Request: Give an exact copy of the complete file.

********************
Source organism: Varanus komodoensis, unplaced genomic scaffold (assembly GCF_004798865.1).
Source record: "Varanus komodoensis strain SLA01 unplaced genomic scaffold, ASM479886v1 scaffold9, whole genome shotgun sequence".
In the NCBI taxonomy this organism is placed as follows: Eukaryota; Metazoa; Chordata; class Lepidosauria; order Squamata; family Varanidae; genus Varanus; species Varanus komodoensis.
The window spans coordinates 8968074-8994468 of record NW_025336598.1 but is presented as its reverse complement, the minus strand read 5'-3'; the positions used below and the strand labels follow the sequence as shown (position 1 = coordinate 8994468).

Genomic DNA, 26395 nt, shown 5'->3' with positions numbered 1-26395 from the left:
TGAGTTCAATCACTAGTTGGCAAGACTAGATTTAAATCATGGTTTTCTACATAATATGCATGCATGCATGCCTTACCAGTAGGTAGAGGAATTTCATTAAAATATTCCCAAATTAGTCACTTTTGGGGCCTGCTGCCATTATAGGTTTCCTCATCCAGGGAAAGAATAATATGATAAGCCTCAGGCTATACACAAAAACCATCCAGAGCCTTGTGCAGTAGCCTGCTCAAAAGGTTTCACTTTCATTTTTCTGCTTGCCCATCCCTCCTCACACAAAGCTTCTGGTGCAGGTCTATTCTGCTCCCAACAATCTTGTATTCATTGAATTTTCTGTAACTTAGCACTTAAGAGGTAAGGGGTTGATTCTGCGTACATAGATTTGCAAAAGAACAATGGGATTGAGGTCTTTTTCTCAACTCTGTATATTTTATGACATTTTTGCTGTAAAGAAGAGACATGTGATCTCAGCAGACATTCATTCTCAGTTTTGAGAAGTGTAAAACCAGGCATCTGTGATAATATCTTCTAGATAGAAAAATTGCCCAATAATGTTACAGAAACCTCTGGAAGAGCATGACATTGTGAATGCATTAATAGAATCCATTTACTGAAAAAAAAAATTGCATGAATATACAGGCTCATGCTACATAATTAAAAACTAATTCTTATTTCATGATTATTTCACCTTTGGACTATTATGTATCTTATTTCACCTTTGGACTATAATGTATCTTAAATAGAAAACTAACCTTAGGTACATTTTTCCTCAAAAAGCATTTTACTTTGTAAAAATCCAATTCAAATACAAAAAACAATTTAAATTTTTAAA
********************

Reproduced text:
Source organism: Varanus komodoensis, unplaced genomic scaffold (assembly GCF_004798865.1).
Source record: "Varanus komodoensis strain SLA01 unplaced genomic scaffold, ASM479886v1 scaffold9, whole genome shotgun sequence".
In the NCBI taxonomy this organism is placed as follows: Eukaryota; Metazoa; Chordata; class Lepidosauria; order Squamata; family Varanidae; genus Varanus; species Varanus komodoensis.
The window spans coordinates 8968074-8994468 of record NW_025336598.1 but is presented as its reverse complement, the minus strand read 5'-3'; the positions used below and the strand labels follow the sequence as shown (position 1 = coordinate 8994468).

Genomic DNA, 26395 nt, shown 5'->3' with positions numbered 1-26395 from the left:
TGAGTTCAATCACTAGTTGGCAAGACTAGATTTAAATCATGGTTTTCTACATAATATGCATGCATGCATGCCTTACCAGTAGGTAGAGGAATTTCATTAAAATATTCCCAAATTAGTCACTTTTGGGGCCTGCTGCCATTATAGGTTTCCTCATCCAGGGAAAGAATAATATGATAAGCCTCAGGCTATACACAAAAACCATCCAGAGCCTTGTGCAGTAGCCTGCTCAAAAGGTTTCACTTTCATTTTTCTGCTTGCCCATCCCTCCTCACACAAAGCTTCTGGTGCAGGTCTATTCTGCTCCCAACAATCTTGTATTCATTGAATTTTCTGTAACTTAGCACTTAAGAGGTAAGGGGTTGATTCTGCGTACATAGATTTGCAAAAGAACAATGGGATTGAGGTCTTTTTCTCAACTCTGTATATTTTATGACATTTTTGCTGTAAAGAAGAGACATGTGATCTCAGCAGACATTCATTCTCAGTTTTGAGAAGTGTAAAACCAGGCATCTGTGATAATATCTTCTAGATAGAAAAATTGCCCAATAATGTTACAGAAACCTCTGGAAGAGCATGACATTGTGAATGCATTAATAGAATCCATTTACTGAAAAAAAAAATTGCATGAATATACAGGCTCATGCTACATAATTAAAAACTAATTCTTATTTCATGATTATTTCACCTTTGGACTATTATGTATCTTATTTCACCTTTGGACTATAATGTATCTTAAATAGAAAACTAACCTTAGGTACATTTTTCCTCAAAAAGCATTTTACTTTGTAAAAATCCAATTCAAATACAAAAAACAATTTAAATTTTTAAA